The Telegraph is reporting that just one per cent of secondary schools now have afternoon breaks compared to 41 per cent almost three decades ago, according to study by University College London’s Institute of Education.
Researchers examined how school breaks and children’s social lives have changed over time by comparing data from over 1,000 primary and secondary schools in 2017, 2006 and 1995.
There has been a “marked reduction” in the total amount of break time children are allowed, with 11 to 16-year-olds now having 65 minutes per week less than they did a quarter of a century ago.
It comes amid rising concern about childhood obesity levels, with more than 22,000 out of 556,000 of children in Year 6 classed as severely obese.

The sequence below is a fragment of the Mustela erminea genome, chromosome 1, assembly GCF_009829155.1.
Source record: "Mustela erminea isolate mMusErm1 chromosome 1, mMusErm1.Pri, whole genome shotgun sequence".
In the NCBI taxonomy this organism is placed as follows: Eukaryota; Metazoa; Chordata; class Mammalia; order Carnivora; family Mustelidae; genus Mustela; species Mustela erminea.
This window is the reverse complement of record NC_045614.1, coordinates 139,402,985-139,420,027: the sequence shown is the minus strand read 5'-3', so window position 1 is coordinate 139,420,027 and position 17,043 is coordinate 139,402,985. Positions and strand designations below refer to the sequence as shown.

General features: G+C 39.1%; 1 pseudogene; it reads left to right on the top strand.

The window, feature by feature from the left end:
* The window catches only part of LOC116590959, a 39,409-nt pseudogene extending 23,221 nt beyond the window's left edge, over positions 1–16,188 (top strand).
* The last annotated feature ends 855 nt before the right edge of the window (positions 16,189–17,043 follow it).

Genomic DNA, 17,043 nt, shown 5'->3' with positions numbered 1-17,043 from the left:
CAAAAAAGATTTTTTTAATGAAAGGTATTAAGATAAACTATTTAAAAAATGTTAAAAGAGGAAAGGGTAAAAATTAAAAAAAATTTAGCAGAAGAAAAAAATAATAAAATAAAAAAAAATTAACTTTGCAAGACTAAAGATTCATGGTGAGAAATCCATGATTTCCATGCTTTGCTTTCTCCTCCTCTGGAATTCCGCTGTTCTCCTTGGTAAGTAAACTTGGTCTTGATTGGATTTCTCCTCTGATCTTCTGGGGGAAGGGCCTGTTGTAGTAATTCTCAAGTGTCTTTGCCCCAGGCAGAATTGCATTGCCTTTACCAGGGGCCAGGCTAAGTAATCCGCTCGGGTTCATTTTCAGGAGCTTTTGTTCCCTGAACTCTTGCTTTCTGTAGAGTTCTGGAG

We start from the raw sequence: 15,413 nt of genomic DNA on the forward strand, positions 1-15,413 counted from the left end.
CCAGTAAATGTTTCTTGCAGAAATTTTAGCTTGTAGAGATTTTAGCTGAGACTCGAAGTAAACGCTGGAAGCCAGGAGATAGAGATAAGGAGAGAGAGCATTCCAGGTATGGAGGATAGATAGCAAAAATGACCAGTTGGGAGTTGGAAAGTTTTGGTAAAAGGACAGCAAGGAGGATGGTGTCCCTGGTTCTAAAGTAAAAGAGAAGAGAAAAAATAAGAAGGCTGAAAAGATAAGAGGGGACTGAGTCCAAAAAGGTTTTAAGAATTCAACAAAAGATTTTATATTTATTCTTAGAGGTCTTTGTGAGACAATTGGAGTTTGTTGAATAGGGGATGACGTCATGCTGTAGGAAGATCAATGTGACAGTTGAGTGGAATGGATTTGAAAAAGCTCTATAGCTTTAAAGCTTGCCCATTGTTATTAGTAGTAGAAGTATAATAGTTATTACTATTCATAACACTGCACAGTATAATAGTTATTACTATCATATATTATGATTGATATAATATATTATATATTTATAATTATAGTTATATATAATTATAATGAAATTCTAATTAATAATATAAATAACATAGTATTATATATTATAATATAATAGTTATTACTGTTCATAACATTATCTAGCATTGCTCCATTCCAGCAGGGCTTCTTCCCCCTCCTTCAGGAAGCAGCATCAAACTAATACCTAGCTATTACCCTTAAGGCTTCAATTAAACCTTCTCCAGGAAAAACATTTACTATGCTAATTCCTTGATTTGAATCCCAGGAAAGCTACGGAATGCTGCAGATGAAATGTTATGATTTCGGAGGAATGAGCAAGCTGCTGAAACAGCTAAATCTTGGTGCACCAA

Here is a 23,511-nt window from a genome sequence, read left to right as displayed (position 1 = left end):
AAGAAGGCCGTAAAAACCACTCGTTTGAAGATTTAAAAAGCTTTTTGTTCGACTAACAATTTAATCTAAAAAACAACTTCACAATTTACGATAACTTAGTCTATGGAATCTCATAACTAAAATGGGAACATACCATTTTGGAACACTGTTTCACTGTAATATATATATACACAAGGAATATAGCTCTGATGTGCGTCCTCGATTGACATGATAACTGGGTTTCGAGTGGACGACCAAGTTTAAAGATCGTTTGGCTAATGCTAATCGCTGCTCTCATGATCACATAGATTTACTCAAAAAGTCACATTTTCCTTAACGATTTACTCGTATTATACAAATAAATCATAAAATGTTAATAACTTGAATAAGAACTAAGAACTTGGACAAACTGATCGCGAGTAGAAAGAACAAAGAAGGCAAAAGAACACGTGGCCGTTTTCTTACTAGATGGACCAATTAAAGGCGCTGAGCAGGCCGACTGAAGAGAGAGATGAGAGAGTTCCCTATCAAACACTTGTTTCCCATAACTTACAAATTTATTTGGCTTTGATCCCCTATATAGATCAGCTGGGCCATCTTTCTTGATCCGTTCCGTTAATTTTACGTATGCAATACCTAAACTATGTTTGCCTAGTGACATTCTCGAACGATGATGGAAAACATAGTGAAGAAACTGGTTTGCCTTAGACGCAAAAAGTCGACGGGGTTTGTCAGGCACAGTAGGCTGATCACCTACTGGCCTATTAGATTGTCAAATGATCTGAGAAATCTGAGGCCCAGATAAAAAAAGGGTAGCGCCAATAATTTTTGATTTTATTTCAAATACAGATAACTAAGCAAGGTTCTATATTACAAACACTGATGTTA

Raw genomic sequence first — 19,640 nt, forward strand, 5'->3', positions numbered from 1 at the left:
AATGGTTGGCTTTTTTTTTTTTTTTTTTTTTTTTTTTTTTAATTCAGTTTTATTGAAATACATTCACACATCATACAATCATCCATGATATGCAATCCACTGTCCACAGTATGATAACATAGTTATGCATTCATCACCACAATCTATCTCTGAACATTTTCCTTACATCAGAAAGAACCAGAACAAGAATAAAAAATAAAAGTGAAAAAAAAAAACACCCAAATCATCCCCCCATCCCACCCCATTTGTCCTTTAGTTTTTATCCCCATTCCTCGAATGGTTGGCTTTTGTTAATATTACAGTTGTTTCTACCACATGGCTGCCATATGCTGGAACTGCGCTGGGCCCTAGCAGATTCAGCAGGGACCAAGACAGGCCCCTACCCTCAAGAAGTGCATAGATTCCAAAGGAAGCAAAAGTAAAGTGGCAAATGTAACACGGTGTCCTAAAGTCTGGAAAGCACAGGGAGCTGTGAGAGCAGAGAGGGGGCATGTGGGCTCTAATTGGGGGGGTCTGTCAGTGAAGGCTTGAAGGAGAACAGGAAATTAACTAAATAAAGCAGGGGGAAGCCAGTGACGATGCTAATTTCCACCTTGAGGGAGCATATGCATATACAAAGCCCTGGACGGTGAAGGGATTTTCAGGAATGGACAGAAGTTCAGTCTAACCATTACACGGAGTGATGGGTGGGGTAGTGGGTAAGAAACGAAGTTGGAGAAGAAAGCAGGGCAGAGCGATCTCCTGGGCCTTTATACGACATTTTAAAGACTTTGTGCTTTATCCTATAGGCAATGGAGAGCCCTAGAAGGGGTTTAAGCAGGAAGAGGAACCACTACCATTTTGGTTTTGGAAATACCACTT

“Not only are break times an opportunity for children to get physical exercise – an issue of particular concern given the rise in obesity – but they provide valuable time to make friends and to develop important social skills, experiences that are not necessarily learned or taught in formal lessons,” said Dr Ed Baines, one of the report’s authors
Dr Baines said that the decline in lunch breaks is of “particular concern”, adding that children now “barely have enough time to queue up and to eat their lunch” let alone have time for anything else.
In 1995, just a third of secondary schools (30 per cent) reported lunch breaks of less than 55 minutes, but now this has risen to 82 per cent. Meanwhile, a quarter of secondary schools reported lunchtimes of 35 minutes or less.
The study, funded by the Nuffield Foundation, also found that there has been a “marked increase” in the average numbers of adults supervising at breaktimes in primary and secondary schools since 1995.
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